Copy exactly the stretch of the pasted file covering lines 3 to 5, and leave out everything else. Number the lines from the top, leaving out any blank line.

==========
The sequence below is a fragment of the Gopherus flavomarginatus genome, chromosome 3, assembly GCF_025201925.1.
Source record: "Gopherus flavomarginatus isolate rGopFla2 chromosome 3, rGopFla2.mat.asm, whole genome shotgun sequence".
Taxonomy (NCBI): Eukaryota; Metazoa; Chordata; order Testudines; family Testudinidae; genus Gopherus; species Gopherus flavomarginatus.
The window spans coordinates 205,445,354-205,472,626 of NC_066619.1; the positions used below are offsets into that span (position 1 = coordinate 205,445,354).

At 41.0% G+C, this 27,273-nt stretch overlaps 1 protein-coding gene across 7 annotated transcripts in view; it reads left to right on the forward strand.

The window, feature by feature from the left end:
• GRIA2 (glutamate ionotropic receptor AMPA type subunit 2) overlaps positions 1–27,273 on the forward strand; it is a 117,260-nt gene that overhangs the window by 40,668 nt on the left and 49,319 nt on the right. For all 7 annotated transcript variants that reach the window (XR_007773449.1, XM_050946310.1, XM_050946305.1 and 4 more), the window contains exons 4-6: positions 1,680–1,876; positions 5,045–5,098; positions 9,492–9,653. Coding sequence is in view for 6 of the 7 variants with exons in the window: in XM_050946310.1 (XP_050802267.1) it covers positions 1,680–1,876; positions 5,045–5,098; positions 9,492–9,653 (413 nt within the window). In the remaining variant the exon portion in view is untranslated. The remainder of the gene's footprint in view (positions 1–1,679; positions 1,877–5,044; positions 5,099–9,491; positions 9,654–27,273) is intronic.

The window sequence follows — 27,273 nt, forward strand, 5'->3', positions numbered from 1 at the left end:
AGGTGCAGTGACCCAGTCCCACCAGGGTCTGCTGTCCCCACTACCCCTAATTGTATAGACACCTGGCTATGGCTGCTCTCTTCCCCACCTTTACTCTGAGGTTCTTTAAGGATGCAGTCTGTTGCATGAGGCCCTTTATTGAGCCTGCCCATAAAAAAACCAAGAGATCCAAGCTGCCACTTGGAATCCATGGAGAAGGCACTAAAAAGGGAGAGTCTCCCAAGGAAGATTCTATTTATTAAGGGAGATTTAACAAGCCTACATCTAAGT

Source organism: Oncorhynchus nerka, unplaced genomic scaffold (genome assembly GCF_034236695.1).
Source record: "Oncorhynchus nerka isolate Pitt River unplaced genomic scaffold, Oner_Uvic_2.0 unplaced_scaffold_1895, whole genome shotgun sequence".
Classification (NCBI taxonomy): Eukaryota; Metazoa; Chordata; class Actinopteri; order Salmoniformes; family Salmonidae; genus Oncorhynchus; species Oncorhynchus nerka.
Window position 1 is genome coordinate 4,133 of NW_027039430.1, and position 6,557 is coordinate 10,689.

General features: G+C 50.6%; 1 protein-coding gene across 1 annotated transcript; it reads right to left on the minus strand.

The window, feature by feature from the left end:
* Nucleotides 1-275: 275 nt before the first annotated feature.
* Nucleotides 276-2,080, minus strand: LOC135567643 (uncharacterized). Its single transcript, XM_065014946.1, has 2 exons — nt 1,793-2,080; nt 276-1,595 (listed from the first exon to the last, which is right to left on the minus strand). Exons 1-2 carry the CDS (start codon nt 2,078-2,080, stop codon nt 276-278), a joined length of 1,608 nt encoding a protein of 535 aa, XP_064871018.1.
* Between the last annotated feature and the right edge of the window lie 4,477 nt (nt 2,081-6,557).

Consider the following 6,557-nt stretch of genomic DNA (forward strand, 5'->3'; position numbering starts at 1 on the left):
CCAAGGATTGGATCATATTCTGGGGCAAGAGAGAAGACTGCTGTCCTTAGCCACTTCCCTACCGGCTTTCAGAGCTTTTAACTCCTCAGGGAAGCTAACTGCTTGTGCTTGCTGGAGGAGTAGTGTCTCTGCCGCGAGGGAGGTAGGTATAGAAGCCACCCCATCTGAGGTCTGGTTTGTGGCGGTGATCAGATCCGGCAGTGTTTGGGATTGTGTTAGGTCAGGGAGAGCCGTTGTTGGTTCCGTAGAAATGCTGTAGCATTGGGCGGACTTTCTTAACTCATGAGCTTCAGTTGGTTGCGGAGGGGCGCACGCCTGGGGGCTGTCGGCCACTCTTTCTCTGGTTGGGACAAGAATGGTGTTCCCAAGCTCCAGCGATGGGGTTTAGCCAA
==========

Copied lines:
Taxonomy (NCBI): Eukaryota; Metazoa; Chordata; order Testudines; family Testudinidae; genus Gopherus; species Gopherus flavomarginatus.
The window spans coordinates 205,445,354-205,472,626 of NC_066619.1; the positions used below are offsets into that span (position 1 = coordinate 205,445,354).

At 41.0% G+C, this 27,273-nt stretch overlaps 1 protein-coding gene across 7 annotated transcripts in view; it reads left to right on the forward strand.